Tuesday, May 12, 2015
Truly, my friends, I am burned out and up. If you have been flip-flopping between this blog and Q's trying to find something of interest. . . the two of us couldn't entertain or delight. . . well, I can't think of a good analogy. There is a great indicator.
Sorry, Q. I didn't mean to drag you into it.
But it must be going around. Everything I used to read or look at on the internet is now gone or dopey. These are dopey time, perhaps. When everyone has a voice, it seems, there is only a din.
Last night, I shot with a model whose father drove her two hours to get to the studio. The trip home would be shorter, I hope. They came from an almost rural area north of my own hometown. It was hot here yesterday, brutally so for May, temperatures reaching into the nineties, humidity levels in the ninety percent range as well. They drove up in a beat-to-shit pickup truck with the windows down. They looked sweaty and worn out. When they walked in and sat down, they were silent the way rednecks often are in unknown territory.
"Well," I said, "one of you looks old enough to drink. Would you like a beer?"
"No thanks," the father answered seriously. "I gave that up for good some years ago. I just thought it was time to grow up."
"You don't mind if I stay young a while longer, do you?"
"No sir, you go ahead."
As his daughter put herself together in the other room, I chatted with dad. Oh what tales people have.
"It's hot," I said. "The a.c. here doesn't seem to be keeping up."
"It's been like that at home, too. It is too hot, too early."
The two of them lived in an RV, he said. They had just kicked the wife/mother out of their lives. He raised his hand like he was drinking from a bottle.
"Too much of that," he said. "I had to tell her to go."
He'd been married twenty-four years. He was a smallish man with gray stubble and no body fat at all. He wore a loose gray New Orleans Saints t-shirt and a pair of shorts. I knew him. I'd grown up with it.
"Do you live on a piece of property or in a park," I asked.
"It's a park," he said. "We only pay two hundred and thirty dollars. It's a nice place, good people."
I tried to visualize the two of them bumping around the RV. Tight quarters. I wondered what he did for a living but didn't ask.
"It's rough about your wife," I said. "Twenty-four years is a long time. You got to keep moving, though. Exercise, walks, bike rides. It keeps you from getting too internal, you know?"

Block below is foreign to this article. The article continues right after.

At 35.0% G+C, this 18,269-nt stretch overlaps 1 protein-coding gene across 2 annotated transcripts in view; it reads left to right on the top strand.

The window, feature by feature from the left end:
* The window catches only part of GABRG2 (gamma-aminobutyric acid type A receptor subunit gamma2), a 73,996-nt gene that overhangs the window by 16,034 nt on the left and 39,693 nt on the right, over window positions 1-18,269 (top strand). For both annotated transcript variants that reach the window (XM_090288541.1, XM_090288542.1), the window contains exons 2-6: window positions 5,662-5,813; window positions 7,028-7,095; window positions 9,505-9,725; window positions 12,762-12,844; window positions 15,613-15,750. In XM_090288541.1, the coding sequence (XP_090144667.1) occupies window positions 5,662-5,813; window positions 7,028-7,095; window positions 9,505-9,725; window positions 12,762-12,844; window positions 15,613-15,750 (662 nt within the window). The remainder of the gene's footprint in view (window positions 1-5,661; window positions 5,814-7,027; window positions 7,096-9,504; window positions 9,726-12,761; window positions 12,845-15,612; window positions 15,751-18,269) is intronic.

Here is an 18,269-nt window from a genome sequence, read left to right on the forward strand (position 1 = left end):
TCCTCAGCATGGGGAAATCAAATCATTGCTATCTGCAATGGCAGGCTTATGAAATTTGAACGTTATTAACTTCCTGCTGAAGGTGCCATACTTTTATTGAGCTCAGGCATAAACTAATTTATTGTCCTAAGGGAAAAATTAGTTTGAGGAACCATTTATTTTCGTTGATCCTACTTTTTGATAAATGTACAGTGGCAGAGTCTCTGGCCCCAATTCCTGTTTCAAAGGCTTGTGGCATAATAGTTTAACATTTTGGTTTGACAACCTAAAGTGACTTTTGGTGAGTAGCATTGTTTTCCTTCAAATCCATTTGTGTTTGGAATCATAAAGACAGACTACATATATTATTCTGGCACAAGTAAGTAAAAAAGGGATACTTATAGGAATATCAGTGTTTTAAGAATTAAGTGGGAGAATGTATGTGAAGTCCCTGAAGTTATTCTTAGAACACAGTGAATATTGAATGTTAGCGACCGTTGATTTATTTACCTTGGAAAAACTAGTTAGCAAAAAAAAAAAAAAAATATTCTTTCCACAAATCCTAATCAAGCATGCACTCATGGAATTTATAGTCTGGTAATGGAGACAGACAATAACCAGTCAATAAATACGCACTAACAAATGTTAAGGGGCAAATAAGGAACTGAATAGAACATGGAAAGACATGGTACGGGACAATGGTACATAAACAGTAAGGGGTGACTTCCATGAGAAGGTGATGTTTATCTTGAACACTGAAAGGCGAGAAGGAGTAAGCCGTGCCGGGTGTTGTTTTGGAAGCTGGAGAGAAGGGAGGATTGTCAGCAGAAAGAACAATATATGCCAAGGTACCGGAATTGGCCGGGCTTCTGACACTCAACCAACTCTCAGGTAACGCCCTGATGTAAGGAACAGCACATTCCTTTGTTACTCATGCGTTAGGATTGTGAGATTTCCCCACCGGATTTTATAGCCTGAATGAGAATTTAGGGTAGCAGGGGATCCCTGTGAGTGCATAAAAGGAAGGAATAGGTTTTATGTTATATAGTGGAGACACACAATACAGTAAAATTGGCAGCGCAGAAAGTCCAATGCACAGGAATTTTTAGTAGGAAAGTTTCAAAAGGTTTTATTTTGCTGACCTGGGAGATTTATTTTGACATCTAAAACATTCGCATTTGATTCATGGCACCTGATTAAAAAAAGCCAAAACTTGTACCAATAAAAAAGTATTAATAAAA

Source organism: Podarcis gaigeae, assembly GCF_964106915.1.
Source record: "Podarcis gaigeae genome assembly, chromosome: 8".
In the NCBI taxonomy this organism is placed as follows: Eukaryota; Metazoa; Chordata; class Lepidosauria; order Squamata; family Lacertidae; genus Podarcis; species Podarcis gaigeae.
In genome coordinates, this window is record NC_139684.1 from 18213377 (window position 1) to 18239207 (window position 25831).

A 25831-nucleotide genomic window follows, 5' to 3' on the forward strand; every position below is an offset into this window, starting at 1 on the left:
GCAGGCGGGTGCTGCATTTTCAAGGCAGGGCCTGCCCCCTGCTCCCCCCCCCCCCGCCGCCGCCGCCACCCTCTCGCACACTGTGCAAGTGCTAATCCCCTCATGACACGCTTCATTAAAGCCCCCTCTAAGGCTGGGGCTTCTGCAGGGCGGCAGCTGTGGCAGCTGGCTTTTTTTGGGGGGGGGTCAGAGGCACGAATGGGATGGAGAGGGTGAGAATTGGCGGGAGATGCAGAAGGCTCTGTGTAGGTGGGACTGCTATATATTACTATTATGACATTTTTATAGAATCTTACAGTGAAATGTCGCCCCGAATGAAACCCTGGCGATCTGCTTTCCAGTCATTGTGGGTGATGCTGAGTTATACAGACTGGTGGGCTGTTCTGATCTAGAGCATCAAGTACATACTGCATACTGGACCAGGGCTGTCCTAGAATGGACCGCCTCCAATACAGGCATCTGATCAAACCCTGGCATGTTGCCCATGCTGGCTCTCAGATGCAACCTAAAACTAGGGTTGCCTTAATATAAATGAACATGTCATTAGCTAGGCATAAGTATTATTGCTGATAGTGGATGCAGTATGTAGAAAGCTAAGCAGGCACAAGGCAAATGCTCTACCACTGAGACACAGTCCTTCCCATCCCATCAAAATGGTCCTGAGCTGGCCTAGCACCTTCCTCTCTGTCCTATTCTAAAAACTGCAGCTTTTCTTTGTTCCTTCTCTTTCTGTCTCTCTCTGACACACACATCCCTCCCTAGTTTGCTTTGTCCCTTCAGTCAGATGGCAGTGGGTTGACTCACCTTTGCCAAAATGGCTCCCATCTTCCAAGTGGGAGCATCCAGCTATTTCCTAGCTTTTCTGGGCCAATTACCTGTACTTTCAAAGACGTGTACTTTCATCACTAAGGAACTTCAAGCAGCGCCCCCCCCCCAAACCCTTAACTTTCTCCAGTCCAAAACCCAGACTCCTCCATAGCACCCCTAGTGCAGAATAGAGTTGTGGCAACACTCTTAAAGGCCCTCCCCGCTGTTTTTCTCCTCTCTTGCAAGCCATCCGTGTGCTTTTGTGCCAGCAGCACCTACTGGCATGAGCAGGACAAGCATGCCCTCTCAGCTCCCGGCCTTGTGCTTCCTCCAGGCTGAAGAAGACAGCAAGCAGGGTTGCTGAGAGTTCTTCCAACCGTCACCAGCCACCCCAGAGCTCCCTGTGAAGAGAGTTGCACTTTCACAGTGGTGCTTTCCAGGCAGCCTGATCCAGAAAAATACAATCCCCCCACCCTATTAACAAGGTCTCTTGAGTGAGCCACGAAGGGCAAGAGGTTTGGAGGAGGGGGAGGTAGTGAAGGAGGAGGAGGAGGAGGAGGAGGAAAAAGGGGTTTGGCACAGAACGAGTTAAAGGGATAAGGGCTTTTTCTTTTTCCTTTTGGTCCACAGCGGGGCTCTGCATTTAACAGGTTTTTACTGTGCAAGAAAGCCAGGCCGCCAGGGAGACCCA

"Oh, I exercise all the time," he said, "lift weights, ride my bike. I've got a group of buddies who are maniacs. I just like to exercise and watch old black and white t.v. shows."
"Do you watch Turner Classics," I asked?
"I don't have a t.v. or anything like that. I just watch them on YouTube."
What a world, I thought.
In a bit his daughter came out.
"This was mamma's dress," she said.
He mumbled something about the five-finger discount and laughed. They had their own language like twins do, I thought. It is not quite intelligible to the outside world.
"Well, then, let's shoot!"
After I finished shooting her in her mother's dress, I told her we needed to move the red couch onstage. She could change. I turned to go out to sit with her father while she did, and I looked back over my shoulder just as she tried moving it herself. I saw her catch her big toenail and peel it back. The blood squirted.
"Jesus," I yelled. I could feel my testicles in my armpits. She sat down and looked at it. I got her some paper towels.
"I'm going to get your daddy. I don't think I can look at that."
I went out and told him what happened. He came in and looked at it and asked me if I had any tape. I gave him tape and paper towels and water and he began cleaning it up.
"That's going to hurt," he said. "It's going to turn black."
I was sitting in a chair writhing. Holy shit, holy shit. She looked a bit pale and asked if I had some water. She drank a bit and then lay back on the couch. When dad was finished, she sat up and they spoke in that weird language again.
"O.K." she said. "Let's shoot."
"What! You still want to shoot?"
"Sure," she said. I looked at her dad.
"I didn't raise no sissies," he said. "She'll be fine."
And so we shot the rest, me framing above the big paper towel bandage on her toe. I couldn't believe it, but I guess she wanted to get the most out of her four hour truck trip.
When we were done we hugged and I walked them to the truck.
"I'd like to say you'll love the pictures and want to come back, but. . . " I pointed to her toe.
"Oh, I'm coming back, "she said as she gingerly scooted into the truck pointing her toe into the air.
I went home and downloaded the images and stayed up to prepare one to send her. It had been a long day at the factory and then the shoot. I hadn't had dinner, but I owed her this, I thought. By the time they got home, I had a picture to send her.
"Holy shit!" she wrote back.
Good. It was closing in on midnight. The factory whistle would be blowing. Another day, another story.
Posted by cafe selavy at 8:53 AM